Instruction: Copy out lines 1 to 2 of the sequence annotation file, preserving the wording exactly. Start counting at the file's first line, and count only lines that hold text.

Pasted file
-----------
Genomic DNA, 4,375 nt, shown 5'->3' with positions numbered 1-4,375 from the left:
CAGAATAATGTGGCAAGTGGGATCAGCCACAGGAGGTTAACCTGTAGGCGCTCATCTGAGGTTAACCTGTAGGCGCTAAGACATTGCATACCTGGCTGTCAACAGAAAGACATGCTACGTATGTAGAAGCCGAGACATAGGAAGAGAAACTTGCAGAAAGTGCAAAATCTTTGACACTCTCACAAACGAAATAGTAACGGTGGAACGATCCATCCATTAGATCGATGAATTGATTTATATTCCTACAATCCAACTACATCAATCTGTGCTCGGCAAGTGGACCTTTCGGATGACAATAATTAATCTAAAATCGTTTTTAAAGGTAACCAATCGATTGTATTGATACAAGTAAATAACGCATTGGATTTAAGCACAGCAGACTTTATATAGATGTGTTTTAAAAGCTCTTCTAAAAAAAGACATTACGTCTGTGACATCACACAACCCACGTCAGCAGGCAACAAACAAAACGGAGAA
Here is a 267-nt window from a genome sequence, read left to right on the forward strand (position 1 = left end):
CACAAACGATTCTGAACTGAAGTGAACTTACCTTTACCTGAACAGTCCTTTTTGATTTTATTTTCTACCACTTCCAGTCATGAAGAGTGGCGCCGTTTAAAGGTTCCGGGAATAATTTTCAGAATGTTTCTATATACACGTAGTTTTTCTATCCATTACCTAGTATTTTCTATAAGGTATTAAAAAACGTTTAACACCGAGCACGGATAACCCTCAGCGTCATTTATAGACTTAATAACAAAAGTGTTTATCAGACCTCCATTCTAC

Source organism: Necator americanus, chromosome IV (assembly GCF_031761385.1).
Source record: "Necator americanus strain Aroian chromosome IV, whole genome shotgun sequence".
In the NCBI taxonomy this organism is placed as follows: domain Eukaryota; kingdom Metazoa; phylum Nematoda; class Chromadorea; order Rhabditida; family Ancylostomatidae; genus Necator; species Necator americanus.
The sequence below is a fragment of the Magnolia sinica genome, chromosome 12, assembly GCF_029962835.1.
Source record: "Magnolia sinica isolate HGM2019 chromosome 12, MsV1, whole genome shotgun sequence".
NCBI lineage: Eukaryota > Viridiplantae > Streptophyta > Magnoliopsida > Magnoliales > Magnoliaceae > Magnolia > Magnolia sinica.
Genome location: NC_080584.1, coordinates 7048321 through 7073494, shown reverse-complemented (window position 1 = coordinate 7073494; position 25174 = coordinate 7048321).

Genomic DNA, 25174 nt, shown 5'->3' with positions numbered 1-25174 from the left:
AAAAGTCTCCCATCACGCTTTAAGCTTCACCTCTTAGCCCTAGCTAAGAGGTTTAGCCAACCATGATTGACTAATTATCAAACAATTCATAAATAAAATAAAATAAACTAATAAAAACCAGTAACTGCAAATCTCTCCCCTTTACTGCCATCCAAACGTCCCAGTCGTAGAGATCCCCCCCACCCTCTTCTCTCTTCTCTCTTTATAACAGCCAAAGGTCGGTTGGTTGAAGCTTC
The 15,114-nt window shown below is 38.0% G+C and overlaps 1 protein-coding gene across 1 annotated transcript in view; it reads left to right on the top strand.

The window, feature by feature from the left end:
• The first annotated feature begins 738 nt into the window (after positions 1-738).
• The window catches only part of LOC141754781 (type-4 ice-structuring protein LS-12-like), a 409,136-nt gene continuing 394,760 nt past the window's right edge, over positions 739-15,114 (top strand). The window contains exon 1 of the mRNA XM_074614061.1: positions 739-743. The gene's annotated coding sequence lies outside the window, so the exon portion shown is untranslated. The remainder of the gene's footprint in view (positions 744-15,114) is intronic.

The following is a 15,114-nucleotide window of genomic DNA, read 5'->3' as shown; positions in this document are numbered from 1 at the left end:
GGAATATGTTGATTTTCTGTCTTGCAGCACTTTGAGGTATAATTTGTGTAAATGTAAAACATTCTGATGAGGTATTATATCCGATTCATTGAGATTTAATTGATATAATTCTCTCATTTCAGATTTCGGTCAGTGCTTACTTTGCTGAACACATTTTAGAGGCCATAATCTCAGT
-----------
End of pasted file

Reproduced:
Genomic DNA, 4,375 nt, shown 5'->3' with positions numbered 1-4,375 from the left:
CAGAATAATGTGGCAAGTGGGATCAGCCACAGGAGGTTAACCTGTAGGCGCTCATCTGAGGTTAACCTGTAGGCGCTAAGACATTGCATACCTGGCTGTCAACAGAAAGACATGCTACGTATGTAGAAGCCGAGACATAGGAAGAGAAACTTGCAGAAAGTGCAAAATCTTTGACACTCTCACAAACGAAATAGTAACGGTGGAACGATCCATCCATTAGATCGATGAATTGATTTATATTCCTACAATCCAACTACATCAATCTGTGCTCGGCAAGTGGACCTTTCGGATGACAATAATTAATCTAAAATCGTTTTTAAAGGTAACCAATCGATTGTATTGATACAAGTAAATAACGCATTGGATTTAAGCACAGCAGACTTTATATAGATGTGTTTTAAAAGCTCTTCTAAAAAAAGACATTACGTCTGTGACATCACACAACCCACGTCAGCAGGCAACAAACAAAACGGAGAA